Is it instructive to look past an artist’s work and imagine the influence of the teacher? If the teacher is also a master, or if the teacher is the master, how might our opinion of the student’s work change? Would Botticelli be Botticelli if Fra Lippo Lippi weren’t lurking in that alleyway where Robert Browning found him 400 years later in a long but delightful poem? Do we look at Lippi at all now that we’ve got Botticelli to charm us? Haydn taught both Mozart and Beethoven and neither student seems to have suffered from Papa’s pedagogy. And while most of us would argue that Haydn has no Magic Flute or magical Ninth Symphony, he generally holds his own. And what of George Gershwin who went to Paris to study with Nadia Boulanger, perhaps the most notable teacher of composers in the twentieth century. She taught Aaron Copland, Virgil Tomson, Philip Glass, even Astor Piazzola. But she turned down Gershwin, abandoning him to begin writing ‘American in Paris’ all on his own.
In Ottoman Turkey, Mimar Sinan is the master architect. His great Suleymaniye Mosque looms over Istanbul, looms over the Golden Horn, looms over the Bosporus as it carves Europe and Asia into separate continents. Talk about location, location, location. And, architectural historians agree, this masterpiece isn’t even his best work.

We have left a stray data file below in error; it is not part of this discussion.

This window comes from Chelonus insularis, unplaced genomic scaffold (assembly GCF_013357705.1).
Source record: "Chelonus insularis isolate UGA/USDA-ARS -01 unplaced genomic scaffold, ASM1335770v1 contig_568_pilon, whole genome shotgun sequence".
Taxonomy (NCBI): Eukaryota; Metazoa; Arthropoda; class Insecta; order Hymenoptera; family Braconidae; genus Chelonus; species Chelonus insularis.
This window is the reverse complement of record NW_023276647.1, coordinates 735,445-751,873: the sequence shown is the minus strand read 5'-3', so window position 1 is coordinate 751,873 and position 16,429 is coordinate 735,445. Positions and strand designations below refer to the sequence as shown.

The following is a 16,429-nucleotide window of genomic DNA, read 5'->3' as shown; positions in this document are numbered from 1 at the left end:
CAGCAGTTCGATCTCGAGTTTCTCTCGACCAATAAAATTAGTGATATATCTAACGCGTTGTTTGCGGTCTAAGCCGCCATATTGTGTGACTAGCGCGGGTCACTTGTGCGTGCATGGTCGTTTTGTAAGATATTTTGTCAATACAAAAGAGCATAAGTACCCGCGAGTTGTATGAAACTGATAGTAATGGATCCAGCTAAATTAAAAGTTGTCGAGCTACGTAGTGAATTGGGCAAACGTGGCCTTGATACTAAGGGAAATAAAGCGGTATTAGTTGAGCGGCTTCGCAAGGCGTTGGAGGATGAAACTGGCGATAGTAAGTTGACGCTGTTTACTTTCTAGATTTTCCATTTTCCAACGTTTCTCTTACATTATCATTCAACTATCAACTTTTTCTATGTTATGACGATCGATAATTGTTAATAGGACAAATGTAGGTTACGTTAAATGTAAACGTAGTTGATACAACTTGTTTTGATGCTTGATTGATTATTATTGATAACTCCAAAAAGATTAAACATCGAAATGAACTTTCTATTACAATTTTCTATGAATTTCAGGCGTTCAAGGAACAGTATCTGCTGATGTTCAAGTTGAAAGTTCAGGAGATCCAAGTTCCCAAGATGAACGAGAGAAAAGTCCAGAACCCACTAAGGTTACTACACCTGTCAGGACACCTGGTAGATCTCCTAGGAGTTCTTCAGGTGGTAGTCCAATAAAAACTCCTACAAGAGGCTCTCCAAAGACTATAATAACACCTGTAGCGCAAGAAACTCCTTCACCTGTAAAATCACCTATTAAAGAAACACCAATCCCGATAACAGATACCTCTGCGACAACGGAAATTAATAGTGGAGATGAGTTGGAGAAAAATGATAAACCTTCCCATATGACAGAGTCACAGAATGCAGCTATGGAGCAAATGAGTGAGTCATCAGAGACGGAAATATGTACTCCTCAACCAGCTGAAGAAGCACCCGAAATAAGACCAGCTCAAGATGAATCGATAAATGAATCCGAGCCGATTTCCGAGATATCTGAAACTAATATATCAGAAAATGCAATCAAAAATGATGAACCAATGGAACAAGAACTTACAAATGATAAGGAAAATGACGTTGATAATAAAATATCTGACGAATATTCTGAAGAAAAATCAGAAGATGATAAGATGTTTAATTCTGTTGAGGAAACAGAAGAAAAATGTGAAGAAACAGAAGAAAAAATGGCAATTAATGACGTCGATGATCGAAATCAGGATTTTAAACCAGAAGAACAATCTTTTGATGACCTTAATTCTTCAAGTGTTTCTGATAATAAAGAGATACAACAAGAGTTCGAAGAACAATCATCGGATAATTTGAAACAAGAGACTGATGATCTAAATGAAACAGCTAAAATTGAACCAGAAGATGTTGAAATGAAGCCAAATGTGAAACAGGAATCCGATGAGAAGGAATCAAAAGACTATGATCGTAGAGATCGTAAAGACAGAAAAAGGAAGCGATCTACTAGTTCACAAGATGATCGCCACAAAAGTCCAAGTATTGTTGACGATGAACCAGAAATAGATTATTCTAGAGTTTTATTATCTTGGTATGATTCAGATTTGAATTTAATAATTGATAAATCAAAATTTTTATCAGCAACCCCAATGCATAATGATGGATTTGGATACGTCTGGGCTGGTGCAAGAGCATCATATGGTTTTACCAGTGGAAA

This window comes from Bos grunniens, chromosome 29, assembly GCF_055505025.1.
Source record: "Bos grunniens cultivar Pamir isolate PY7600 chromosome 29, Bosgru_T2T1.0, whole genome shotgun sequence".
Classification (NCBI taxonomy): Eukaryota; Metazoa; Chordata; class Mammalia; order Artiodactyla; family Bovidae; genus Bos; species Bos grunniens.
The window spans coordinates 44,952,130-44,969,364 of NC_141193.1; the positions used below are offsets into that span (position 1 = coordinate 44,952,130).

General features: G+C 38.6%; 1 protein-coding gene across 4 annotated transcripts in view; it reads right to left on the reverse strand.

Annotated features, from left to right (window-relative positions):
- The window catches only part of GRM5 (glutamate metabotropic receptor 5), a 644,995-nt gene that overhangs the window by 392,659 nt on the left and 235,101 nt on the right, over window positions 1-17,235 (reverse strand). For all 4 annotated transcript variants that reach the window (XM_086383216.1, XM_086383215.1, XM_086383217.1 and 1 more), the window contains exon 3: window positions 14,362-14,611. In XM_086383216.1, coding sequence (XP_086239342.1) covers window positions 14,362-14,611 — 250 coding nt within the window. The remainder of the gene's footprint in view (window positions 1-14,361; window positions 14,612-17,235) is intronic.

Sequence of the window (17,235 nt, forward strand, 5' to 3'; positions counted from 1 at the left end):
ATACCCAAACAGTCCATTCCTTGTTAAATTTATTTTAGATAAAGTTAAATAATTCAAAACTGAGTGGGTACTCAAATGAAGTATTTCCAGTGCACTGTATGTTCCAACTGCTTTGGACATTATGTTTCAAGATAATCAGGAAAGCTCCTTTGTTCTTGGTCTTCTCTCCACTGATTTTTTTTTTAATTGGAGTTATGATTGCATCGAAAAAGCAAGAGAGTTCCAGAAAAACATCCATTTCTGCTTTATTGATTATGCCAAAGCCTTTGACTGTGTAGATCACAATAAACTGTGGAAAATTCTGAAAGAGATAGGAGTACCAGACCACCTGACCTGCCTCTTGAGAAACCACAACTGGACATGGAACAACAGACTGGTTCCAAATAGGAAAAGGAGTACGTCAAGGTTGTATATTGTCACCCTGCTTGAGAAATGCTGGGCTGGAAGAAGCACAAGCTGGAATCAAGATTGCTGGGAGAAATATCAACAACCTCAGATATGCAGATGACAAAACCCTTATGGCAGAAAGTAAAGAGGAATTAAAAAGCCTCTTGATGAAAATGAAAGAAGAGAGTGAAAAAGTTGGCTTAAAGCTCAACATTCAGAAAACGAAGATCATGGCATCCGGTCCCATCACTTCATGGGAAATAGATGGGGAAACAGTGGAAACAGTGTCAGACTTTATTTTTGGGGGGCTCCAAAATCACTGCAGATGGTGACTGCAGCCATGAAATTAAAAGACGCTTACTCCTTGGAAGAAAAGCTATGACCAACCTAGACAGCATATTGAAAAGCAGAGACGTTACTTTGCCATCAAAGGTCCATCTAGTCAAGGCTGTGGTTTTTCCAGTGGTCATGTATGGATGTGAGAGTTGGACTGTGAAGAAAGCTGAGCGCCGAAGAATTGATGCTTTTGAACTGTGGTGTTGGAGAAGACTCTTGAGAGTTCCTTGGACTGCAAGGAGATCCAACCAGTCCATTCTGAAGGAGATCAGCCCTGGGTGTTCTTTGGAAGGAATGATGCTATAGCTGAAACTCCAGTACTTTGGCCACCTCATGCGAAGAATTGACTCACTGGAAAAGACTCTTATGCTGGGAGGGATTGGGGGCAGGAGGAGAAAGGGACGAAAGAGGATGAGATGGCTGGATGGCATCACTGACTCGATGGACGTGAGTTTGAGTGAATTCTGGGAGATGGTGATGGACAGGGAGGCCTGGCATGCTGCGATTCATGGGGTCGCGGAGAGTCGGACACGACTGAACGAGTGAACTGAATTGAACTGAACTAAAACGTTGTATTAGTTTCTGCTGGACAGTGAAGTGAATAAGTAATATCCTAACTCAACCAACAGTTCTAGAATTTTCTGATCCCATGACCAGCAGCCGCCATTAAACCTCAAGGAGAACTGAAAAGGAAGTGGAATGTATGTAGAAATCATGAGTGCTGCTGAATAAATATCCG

Sinan wielded great influence, as you’d expect from the best architect of the Ottoman world. His work was compared with Michelangelo’s, and the two men probably followed each other’s careers. Sinan’s apprentices included Sedefkar Mehmed Aga, who designed the Blue Mosque, now one of the most popular and beautiful tourist attractions in Turkey. It sits proudly facing the Hagia Sophia, and it looks up at the Suleymaniye with all the pride of a student who knows he’s done well.
(Just to keep things in order: the Hagia Sophia was built in 537 as a Christian cathedral. It was the largest cathedral in the world for a thousand years. Sinan built the Suleymaniye between 1550 and 1557. Aga’s Blue Mosque (or Sultan Ahmed) was built 50 years later between 1609 and 1617.)
For our purposes, I want only to ask of you a preference. Does Suleymaniye welcome or charm or inspire you? Or does the Blue Mosque move your aesthetic eye? Why one or the other? What sorts of motives might each architect fulfill? Which imagination are you more susceptible to?
I won’t tell you my secret, but you may tell me yours if you like.